The economic impact of COVID-19 has OSU down $170 million

Artur Pinheiro da Silva, News Contributor

Editor’s Note: This article is a part of the 2020 OSU Back-to-School Issue. The Baro has put together this issue to inform Oregon State University’s incoming class, as well as returning students about the impacts COVID-19 has had on the university and what to expect this fall.

In the beginning of the pandemic, many projections were already claiming that an economic downfall was imminent. Similar to other institutions, Oregon State University is now facing a financial crisis for the 2020 school year. 

Nationwide, the current COVID-19 pandemic is causing the economy to dwindle substantially in a matter of months. According to the World Bank Organization, this is “the deepest global recession in decades.” 

This recession is attributed to the loss of jobs as well as the lack of in-person activities such as dining, sports events and shopping. Essentially, the COVID-19 pandemic has affected every area of the average citizen’s life.

“[This] is the most difficult thing I have ever seen in my time at the university,” said Sherman Bloomer, associate vice president of Budget and Resource Planning at OSU, recalling just how overwhelming it has been to deal with the current COVID-19 pandemic. 

Bloomer stated that the projections for potential shortages started back in March, and were separated into three categories: education and general funds, (which include state and tuition funds), self-support funds (like Housing and Dining) and restricted funds (like Federal grants for research). For education and general funds, the revenue loss estimated in May was approximately $49 million, and the total revenue loss between all categories was $170 million.

Despite the large loss, Bloomer noted that current projections are within his and his team’s projections, and are not the worst-case scenario. Units across campus have been working to manage their budgets within the current projections.

“The university has tried to make decisions that avoid damage to programs or units that would take many years to fix,” Bloomer reassured.” The pandemic is a temporary situation and we do expect that in a year or two, this will look way better since OSU’s programs and services remain strong.”

To deal with the $170 million revenue loss, Heidi Sann, the associate vice president for Finance and Controller, stated that they “are managing the gaps through a variety of workforce strategies including delayed hiring, a salary reduction program, reduced services and supplies spending and utilization of reserves.”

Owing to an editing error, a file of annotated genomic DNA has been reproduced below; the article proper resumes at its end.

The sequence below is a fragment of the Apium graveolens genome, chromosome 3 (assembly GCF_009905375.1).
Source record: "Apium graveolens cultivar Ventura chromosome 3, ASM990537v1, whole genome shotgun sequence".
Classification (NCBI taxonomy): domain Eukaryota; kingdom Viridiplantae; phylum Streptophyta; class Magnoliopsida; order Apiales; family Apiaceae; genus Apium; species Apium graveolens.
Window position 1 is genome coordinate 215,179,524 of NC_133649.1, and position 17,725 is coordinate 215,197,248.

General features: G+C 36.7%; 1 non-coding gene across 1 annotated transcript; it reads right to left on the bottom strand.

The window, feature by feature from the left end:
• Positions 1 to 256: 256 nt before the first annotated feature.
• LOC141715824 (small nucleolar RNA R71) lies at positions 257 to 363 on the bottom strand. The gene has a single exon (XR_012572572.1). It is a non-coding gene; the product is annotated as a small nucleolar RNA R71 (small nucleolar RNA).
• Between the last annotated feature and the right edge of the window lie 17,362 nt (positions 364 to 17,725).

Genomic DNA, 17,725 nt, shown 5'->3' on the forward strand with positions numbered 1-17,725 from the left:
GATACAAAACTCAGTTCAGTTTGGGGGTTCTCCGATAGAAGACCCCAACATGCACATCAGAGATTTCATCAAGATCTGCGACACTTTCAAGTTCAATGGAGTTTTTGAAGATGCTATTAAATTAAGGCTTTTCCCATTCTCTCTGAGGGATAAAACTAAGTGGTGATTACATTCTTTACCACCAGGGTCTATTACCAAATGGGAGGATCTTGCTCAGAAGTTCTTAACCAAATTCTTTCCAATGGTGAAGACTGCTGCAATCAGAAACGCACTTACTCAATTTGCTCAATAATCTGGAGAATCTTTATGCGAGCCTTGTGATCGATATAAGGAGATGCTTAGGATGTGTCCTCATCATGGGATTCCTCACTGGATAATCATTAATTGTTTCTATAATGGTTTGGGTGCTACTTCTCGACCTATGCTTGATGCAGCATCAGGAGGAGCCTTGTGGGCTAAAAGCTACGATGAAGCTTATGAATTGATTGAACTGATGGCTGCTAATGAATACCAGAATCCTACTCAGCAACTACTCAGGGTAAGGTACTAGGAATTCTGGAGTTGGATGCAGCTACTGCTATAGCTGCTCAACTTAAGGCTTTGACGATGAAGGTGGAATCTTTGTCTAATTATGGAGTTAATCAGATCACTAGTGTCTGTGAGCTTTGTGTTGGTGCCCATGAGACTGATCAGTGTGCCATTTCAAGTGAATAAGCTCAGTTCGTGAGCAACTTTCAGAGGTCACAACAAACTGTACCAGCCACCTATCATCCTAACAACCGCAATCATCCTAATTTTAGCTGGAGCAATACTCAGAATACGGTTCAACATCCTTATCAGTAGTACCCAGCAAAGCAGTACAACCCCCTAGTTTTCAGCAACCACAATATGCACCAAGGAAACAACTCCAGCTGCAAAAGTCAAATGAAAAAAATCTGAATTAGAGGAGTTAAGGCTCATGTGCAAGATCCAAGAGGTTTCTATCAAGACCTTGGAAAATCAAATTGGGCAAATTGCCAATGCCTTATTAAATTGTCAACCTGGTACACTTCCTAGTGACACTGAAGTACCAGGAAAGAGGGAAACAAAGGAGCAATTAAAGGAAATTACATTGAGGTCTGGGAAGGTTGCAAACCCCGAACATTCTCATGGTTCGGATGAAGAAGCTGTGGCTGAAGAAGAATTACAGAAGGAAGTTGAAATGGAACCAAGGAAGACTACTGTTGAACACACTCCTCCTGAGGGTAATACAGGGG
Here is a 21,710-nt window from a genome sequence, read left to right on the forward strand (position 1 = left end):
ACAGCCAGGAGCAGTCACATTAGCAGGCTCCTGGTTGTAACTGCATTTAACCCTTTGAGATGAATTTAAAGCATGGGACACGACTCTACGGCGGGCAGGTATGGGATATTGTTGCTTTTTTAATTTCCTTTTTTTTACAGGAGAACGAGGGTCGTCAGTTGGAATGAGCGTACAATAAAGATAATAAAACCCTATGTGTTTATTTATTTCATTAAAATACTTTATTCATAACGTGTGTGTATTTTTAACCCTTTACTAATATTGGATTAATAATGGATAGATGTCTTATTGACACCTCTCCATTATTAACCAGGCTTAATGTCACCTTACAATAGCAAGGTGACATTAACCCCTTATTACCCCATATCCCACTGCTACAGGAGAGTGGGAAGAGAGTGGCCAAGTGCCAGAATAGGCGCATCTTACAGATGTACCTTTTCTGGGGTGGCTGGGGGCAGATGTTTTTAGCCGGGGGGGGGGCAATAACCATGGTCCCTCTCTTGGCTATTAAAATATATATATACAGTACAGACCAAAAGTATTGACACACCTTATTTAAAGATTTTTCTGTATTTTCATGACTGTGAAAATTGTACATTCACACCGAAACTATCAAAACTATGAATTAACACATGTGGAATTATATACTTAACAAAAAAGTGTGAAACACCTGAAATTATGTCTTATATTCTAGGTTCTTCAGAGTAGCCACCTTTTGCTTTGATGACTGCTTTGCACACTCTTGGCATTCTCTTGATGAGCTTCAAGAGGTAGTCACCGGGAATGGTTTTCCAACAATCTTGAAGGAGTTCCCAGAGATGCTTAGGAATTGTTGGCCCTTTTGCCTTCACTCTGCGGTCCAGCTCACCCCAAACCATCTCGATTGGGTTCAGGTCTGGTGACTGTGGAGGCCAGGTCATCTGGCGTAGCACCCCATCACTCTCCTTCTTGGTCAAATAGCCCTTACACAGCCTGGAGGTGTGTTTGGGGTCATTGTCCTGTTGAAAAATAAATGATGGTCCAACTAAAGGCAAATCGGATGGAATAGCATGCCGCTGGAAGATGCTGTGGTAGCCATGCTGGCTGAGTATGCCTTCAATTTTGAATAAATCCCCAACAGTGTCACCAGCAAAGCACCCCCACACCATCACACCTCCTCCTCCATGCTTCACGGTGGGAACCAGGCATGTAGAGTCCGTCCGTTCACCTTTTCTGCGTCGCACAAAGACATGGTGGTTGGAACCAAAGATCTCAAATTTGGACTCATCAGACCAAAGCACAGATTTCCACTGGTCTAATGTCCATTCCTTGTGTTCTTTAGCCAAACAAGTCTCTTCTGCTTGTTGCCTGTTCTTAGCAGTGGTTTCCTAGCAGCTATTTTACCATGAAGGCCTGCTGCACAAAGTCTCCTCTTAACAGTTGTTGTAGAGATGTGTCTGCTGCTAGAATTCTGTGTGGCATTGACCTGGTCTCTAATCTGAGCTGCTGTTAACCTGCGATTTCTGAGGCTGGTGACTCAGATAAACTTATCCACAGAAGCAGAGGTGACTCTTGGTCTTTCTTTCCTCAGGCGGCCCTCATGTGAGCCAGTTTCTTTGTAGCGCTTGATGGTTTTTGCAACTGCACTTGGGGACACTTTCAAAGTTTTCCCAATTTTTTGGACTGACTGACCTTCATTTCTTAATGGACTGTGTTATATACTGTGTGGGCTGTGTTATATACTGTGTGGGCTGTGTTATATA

Sann, alongside her finance team, oversees business operations, cash management, student billings, as well as ensuring that business operations are done in a strategic and innovative manner.

The areas who were hit the hardest were self-support services , such as the housing and dining services, and  athletics, who rely on in-person activities to generate capital. 

Sann ensures that these areas are the ones receiving the most attention, stating, “our work focuses on the units that were most dramatically impacted by reduced revenues due to the pandemic,” and reckons that the OSU community has risen with wit towards these unprecedented conditions.

One of the main concerns for the current budget and finance teams is the uncertainty that remains to build qualms, not only for OSU, but for virtually every university around the United States. This uncertainty was, and still is, one of the main reasons projection and resource management teams are having a tough time through the crisis.

“It is cliché to call this pandemic unprecedented, but it literally is,” said Nicole Dolan, director of budget development at OSU. “We have struggled with the lack of history to make comparisons to, anticipating how students and faculty will react, and knowing how we will be affected by broader economic trends.” 

However, Dolan asserts that OSU’s top priority remains the safety of students and university employees, and that to provide this safety, it is impossible to keep operations as active and ordinary as they once were.

A propeller of the efforts against the COVID-19 crisis was OSU’s e-campus offerings, who brought new students from all over the United States and managed to maintain those who were already enrolled. 

 “OSU is well positioned to pull through this pandemic and return to a place of normalcy on sound financial footing,” Dolan said.“Other schools have struggled more with online learning and as a result will see greater challenges.”   

OSU’s finance and administration teams are hopeful that the congress will approve additional funds, and even after a tremendous endeavor on their part, the OSU community still needs these funds to help diminish their losses.

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